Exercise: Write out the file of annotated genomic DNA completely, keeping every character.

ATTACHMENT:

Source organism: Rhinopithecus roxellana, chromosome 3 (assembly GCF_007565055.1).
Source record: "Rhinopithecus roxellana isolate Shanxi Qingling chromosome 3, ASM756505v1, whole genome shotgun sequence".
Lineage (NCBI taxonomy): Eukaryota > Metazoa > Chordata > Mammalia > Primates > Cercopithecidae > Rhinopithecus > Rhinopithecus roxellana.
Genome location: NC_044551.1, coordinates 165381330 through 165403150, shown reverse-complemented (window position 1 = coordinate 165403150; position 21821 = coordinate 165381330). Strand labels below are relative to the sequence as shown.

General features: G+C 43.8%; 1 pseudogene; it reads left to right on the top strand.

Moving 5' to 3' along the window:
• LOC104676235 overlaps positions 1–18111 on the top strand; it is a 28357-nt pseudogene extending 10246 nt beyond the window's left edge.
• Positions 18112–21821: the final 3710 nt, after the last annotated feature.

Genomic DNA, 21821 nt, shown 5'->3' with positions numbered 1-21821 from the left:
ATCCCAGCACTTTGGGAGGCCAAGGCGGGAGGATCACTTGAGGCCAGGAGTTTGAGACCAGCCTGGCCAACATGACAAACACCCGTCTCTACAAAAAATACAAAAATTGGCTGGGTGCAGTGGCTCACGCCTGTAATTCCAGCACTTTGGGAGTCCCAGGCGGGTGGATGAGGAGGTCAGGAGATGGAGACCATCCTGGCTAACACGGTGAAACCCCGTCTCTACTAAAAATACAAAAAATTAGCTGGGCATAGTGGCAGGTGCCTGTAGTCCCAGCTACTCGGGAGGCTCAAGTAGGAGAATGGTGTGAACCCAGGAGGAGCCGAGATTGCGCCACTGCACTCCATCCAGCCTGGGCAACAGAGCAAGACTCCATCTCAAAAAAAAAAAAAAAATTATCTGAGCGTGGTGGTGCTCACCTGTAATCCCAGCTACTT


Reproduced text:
Source organism: Rhinopithecus roxellana, chromosome 3 (assembly GCF_007565055.1).
Source record: "Rhinopithecus roxellana isolate Shanxi Qingling chromosome 3, ASM756505v1, whole genome shotgun sequence".
Lineage (NCBI taxonomy): Eukaryota > Metazoa > Chordata > Mammalia > Primates > Cercopithecidae > Rhinopithecus > Rhinopithecus roxellana.
Genome location: NC_044551.1, coordinates 165381330 through 165403150, shown reverse-complemented (window position 1 = coordinate 165403150; position 21821 = coordinate 165381330). Strand labels below are relative to the sequence as shown.

General features: G+C 43.8%; 1 pseudogene; it reads left to right on the top strand.

Moving 5' to 3' along the window:
• LOC104676235 overlaps positions 1–18111 on the top strand; it is a 28357-nt pseudogene extending 10246 nt beyond the window's left edge.
• Positions 18112–21821: the final 3710 nt, after the last annotated feature.

Genomic DNA, 21821 nt, shown 5'->3' with positions numbered 1-21821 from the left:
ATCCCAGCACTTTGGGAGGCCAAGGCGGGAGGATCACTTGAGGCCAGGAGTTTGAGACCAGCCTGGCCAACATGACAAACACCCGTCTCTACAAAAAATACAAAAATTGGCTGGGTGCAGTGGCTCACGCCTGTAATTCCAGCACTTTGGGAGTCCCAGGCGGGTGGATGAGGAGGTCAGGAGATGGAGACCATCCTGGCTAACACGGTGAAACCCCGTCTCTACTAAAAATACAAAAAATTAGCTGGGCATAGTGGCAGGTGCCTGTAGTCCCAGCTACTCGGGAGGCTCAAGTAGGAGAATGGTGTGAACCCAGGAGGAGCCGAGATTGCGCCACTGCACTCCATCCAGCCTGGGCAACAGAGCAAGACTCCATCTCAAAAAAAAAAAAAAAATTATCTGAGCGTGGTGGTGCTCACCTGTAATCCCAGCTACTT